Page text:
Research-Based Basic Principles of Drug Abuse Treatment
The following are the basic principles utilized by the National Institute on Drug Abuse to describe substance abuse disorders and what an effective treatment should include.
- Drug addiction is a brain disease that affects behavior. It affects individuals both physically and mentally. Legal or illegal drugs can alter the brain and body chemistry for months or even years after an individual stops using, thus relapse is often part of the recovery process. Drug addiction should be treated like any other disease.
- Recovery from drug addiction requires effective treatment, followed by management of the problem over time. Drug users cannot alter their behavior without taking care of their addiction. Treatment and recovery is hard work that must continue throughout a user’s life.
- Treatment must last long enough to produce stable behavioral change. Without the right treatment, most drug users will use again once they return to their neighborhoods. Treatment should last long enough to help drug users learn to manage their own drug problems.
- Assessment is the first step in treatment. Drug users need to be examined by a qualified healthcare professional. A qualified healthcare professional will look for other possible problems, such as depression and anxiety, or other medical conditions, and might refer the individual to additional treatments approaches and/or facilities.
- Tailoring services to fit the needs of the individual is an important part of effective drug use treatment. Each drug user has different needs regarding addiction counseling and treatment. The best approaches take each person’s age, gender, ethnicity, culture, and needs into account.
- Drug use during treatment should be carefully monitored. Individuals recovering from drug addiction sometimes return to drug use. This is called relapse. Testing for continued drug use is an important part of treatment.
- Treatment should target factors that are associated with addictive behavior. Drug users often have patterns of behavior, attitudes, and beliefs that support a “drug-addiction” lifestyle. Treatment that helps individuals avoid negative thinking patterns can be effective.
- For Criminal Justice System Drug Offenders, criminal justice supervision should incorporate treatment planning for drug using offenders, and treatment providers should be aware of correctional supervision requirements. It is important that corrections personnel work with treatment providers to make sure the individual treatment plan meets the needs of both the offender and the institution.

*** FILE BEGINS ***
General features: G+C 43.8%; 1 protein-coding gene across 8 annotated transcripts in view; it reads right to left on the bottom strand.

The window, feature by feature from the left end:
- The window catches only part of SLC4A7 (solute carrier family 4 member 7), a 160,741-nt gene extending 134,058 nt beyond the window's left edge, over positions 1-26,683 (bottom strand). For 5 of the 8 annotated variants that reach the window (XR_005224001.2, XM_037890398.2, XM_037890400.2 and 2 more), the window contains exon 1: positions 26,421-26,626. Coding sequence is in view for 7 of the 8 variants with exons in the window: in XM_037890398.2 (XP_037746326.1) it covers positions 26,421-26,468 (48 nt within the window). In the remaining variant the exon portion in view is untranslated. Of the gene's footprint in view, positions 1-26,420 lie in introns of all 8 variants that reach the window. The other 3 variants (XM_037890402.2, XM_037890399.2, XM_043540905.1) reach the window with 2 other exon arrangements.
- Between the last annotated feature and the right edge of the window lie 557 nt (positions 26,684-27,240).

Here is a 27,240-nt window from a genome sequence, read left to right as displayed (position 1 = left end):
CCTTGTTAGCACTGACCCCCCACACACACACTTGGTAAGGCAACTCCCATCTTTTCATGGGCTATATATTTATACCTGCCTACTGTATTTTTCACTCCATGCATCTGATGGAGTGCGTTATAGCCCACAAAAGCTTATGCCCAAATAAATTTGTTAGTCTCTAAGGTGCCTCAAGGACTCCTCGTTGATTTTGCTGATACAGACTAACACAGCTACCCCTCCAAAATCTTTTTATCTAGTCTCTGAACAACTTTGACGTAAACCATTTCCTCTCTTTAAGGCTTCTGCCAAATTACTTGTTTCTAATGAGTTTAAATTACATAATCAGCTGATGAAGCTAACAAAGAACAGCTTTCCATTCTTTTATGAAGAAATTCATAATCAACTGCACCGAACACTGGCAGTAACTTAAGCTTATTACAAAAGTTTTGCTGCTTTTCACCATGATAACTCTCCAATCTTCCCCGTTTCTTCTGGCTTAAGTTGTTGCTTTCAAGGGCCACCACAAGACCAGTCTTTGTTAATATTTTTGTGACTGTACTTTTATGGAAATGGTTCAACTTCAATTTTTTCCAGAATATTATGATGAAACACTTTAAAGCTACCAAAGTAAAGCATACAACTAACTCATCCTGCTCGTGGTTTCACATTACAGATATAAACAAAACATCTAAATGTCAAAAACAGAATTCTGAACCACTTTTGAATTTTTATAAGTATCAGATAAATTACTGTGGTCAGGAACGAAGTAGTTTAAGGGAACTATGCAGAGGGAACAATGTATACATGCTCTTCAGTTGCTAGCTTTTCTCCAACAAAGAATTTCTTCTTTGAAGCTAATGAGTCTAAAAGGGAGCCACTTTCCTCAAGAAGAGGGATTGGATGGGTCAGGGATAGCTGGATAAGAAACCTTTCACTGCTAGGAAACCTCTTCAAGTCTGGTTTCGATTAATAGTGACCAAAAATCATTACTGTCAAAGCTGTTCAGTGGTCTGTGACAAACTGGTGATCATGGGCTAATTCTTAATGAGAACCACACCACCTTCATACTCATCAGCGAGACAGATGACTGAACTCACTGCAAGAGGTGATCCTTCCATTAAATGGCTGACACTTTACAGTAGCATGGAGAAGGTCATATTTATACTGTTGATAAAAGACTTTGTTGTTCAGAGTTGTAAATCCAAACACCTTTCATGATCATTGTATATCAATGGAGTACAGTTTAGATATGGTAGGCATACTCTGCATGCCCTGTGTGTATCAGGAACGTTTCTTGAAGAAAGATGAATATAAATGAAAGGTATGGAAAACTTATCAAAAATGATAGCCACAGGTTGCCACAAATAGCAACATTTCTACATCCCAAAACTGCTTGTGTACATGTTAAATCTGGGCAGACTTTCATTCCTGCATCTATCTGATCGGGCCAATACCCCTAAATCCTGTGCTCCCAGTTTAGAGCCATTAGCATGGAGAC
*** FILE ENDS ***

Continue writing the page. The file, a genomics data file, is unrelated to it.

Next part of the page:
- Continuity of care is essential for drug users re-entering the community. People who start receiving treatment need to continue to receive prevention and/or follow-up treatment to prevent relapse.
- A balance of rewards and sanctions encourages pro-social behavior and treatment participation. During treatment, it is important that both positive and negative behaviors are recognized.
- Users with co-occurring drug use and mental health problems often require an integrated treatment management approach. Drug treatment can sometimes help people who have depression or other mental health problems. It is important that these issues are addressed in treatment programs.
- Medications are an important part of treatment for many drug using individuals. Medicines like methadone have been shown to help reduce heroin use. Medicines for mental health issues can also be used as part of treatment.
- Treatment planning for drug users who are living in or re-entering the community after being incarcerated should include strategies to prevent and treat serious, chronic medical conditions, such as HIV/AIDS, hepatitis B and C, and tuberculosis. Drug users are more likely to have infectious diseases like HIV/AIDS, hepatitis, and tuberculosis. People seeking treatment should be tested for these diseases and receive counseling on risky behaviors and seeking medical advice.
REFERENCES: National Institute on Drug Abuse. Principles of Drug Abuse Treatment for Criminal Justice Populations: A Research-Based Guide. Bethesda, MD: National Institutes of Health, National Institute on Drug Abuse. NIH publication No. 11-5316, revised 2012.
DISCLAIMER: This information is not intended to substitute nor replace the advice of legal counsel. This is intended to provide you with information about how obtaining Substance Abuse Treatment may be able to help you reduce or avoid judicial charges but does not guarantee you will avoid civil and/or criminal charges in its entirety.